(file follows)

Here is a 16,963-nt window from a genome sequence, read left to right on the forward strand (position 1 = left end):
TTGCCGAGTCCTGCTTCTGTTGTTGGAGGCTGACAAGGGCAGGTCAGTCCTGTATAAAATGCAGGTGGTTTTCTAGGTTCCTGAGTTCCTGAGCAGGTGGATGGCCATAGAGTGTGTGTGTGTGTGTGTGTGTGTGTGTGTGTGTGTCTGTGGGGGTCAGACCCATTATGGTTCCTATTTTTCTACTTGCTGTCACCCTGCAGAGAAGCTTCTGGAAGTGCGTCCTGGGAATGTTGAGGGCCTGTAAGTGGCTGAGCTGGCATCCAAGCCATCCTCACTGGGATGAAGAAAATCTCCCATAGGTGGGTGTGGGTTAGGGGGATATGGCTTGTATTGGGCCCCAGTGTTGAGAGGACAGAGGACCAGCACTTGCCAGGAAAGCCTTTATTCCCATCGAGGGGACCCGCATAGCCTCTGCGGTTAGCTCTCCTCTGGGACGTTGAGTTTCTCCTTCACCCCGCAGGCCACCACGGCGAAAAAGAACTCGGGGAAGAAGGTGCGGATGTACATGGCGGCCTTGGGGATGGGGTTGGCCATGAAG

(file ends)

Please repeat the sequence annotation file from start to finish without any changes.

Here is a 16,963-nt window from a genome sequence, read left to right on the forward strand (position 1 = left end):
TTGCCGAGTCCTGCTTCTGTTGTTGGAGGCTGACAAGGGCAGGTCAGTCCTGTATAAAATGCAGGTGGTTTTCTAGGTTCCTGAGTTCCTGAGCAGGTGGATGGCCATAGAGTGTGTGTGTGTGTGTGTGTGTGTGTGTGTGTGTGTCTGTGGGGGTCAGACCCATTATGGTTCCTATTTTTCTACTTGCTGTCACCCTGCAGAGAAGCTTCTGGAAGTGCGTCCTGGGAATGTTGAGGGCCTGTAAGTGGCTGAGCTGGCATCCAAGCCATCCTCACTGGGATGAAGAAAATCTCCCATAGGTGGGTGTGGGTTAGGGGGATATGGCTTGTATTGGGCCCCAGTGTTGAGAGGACAGAGGACCAGCACTTGCCAGGAAAGCCTTTATTCCCATCGAGGGGACCCGCATAGCCTCTGCGGTTAGCTCTCCTCTGGGACGTTGAGTTTCTCCTTCACCCCGCAGGCCACCACGGCGAAAAAGAACTCGGGGAAGAAGGTGCGGATGTACATGGCGGCCTTGGGGATGGGGTTGGCCATGAAG